• But there’s one rule above all others: Don’t forget to have fun! After all, Ludum Dare is a competition just for the fun of making games! You shouldn’t force yourself to apply all of these rules, if you don’t feel comfortable doing so.

    And after you read through this wall of text, here are some final words of motivation: Even if the time is limited, I know that you CAN do it! We all can do it!

    Perhaps you are like me and have never made a game before Ludum Dare? Don’t worry! My very first game ever was made during Ludum Dare #19!

    And even if you don’t manage to finish: There is always a next time.

    Alright, that’s all I have to say for today!
    Maybe you’ll come to IRC for a chat?

    See ya,
    - Folis

    (P.S: Is there like a position for welcoming and helping the first-timers with their questions? If there is, I’d love to do that! *looks at PoV*)


    10 Responses to “Greetings to all the new guys! (a.k.a. Folis’ inofficial guide for newbies.)”

    1. Ventura says:

      Thanks!, I think this will be useful for new people like me!

      • Folis says:

        You’re welcome!

        I do hope that it’s helpful, even if it’s just a single tip. I remember my first LD and boy, was I nervous! And thus, I try to help you newcomers prepare well, so you can enjoy your first LD even more! ;)

    2. Attrition says:

      You should add a note about knowing when to cut a feature — even if you’ve tried to KISS, it’s easy to over estimate how much you can get done.

      Even if you love a feature dearly, if it’s going to take too much time to get it done, or get it right, it’s better to cut it out and make the rest of your experience more polished.

    3. Puzzlem00n says:

      Quote: “P.S: Is there like a position for welcoming and helping the first-timers with their questions? If there is, I’d love to do that! *looks at PoV*”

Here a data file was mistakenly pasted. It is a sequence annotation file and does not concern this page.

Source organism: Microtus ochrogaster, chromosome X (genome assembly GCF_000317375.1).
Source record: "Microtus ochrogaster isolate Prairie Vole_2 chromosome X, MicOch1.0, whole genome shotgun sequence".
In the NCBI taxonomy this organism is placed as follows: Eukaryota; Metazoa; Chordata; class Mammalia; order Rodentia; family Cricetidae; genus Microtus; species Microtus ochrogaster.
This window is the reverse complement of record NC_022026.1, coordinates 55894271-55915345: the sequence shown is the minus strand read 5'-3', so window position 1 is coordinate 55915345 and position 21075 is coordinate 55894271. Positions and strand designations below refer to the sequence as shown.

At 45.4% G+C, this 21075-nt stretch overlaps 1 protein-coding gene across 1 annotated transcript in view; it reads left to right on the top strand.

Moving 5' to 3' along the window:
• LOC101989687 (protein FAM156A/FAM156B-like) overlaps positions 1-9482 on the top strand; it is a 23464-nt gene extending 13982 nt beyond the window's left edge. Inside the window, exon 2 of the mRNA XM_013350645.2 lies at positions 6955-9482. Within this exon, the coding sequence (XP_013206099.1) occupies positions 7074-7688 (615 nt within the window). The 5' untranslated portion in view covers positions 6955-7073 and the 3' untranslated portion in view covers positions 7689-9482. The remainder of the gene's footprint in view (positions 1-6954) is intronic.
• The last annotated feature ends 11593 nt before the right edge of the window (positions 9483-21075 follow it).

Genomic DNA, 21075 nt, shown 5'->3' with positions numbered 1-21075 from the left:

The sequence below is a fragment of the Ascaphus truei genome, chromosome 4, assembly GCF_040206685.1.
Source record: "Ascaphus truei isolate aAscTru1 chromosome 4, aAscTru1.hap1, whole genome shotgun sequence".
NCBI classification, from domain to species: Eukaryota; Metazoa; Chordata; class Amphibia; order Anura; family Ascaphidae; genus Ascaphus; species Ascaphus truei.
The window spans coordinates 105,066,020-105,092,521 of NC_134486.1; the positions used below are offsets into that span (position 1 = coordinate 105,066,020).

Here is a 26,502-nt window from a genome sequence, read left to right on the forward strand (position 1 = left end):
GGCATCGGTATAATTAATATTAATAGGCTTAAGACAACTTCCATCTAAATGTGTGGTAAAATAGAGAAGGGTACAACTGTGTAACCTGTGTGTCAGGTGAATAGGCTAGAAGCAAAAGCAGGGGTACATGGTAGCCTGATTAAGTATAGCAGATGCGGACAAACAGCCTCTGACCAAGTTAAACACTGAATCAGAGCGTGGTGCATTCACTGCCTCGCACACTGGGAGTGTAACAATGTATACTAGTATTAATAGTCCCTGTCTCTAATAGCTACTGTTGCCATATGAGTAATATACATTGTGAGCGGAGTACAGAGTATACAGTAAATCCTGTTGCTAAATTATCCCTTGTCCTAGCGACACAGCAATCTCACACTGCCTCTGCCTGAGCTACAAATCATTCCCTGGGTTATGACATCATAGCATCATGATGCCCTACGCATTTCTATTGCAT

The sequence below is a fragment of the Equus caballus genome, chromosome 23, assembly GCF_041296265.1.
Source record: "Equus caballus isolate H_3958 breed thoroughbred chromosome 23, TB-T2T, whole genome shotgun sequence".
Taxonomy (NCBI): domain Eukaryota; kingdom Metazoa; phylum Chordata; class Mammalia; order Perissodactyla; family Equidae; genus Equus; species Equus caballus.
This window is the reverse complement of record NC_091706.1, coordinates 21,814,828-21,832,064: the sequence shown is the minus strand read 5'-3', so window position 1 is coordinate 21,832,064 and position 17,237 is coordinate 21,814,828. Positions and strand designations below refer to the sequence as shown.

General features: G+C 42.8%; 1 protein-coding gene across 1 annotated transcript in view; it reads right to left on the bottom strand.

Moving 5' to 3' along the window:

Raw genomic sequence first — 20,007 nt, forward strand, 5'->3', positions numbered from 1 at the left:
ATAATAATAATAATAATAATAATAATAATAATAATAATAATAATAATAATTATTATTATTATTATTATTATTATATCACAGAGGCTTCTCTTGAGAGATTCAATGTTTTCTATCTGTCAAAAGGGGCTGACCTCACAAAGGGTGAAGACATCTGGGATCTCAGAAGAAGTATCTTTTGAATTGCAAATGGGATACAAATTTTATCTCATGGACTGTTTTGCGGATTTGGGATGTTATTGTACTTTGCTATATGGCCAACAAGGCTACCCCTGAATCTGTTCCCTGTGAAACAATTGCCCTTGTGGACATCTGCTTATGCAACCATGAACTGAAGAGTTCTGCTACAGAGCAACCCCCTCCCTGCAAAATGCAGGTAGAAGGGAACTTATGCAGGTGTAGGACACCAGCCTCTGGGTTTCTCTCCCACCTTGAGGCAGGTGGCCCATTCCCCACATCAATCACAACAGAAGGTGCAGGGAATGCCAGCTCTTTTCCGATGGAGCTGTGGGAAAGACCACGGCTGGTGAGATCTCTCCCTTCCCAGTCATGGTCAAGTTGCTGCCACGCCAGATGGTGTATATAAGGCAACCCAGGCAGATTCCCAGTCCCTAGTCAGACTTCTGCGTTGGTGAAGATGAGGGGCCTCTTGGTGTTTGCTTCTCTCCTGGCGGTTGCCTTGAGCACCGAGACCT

I am right with you on that! …Or at least I would be if I didn’t have school to attend to.

      If you get the job, maybe I could be your unappreciated sidekick in the summer! :D

    4. McFunkypants says:

      This is fantastic advice! Very well done. My one extra piece of advice you could add would be to avoid trying to learn a brand new tool/language/game engine (unless that’s ALL you want to accomplish this weekend).

      The “learning curve will be steep enough that if you want to focus on coding your actual GAME and not learning the new tool you should GO WITH WHAT YOU KNOW: use something you are already familiar with. Naturally there are always exceptions to the rule – but generally people who tried to learn a new language or API don’t spend much time making the actual game.

    5. jmk says:

      Thanks for the guide! It can be hard to find general advice for newbies, and this is super helpful.

      I’ve never done Ludum Dare before, but I’ve made a couple of 48-hour films, and what I’ve learned is to make sure you SLEEP. And I mean a normal-ish amount, not like 2 hours per night. Although it’s really tempting to burn the candle at both ends, it’s impossible to be at your best for 48 hours straight.

      I think this goes hand-in-hand with the KISS principle too.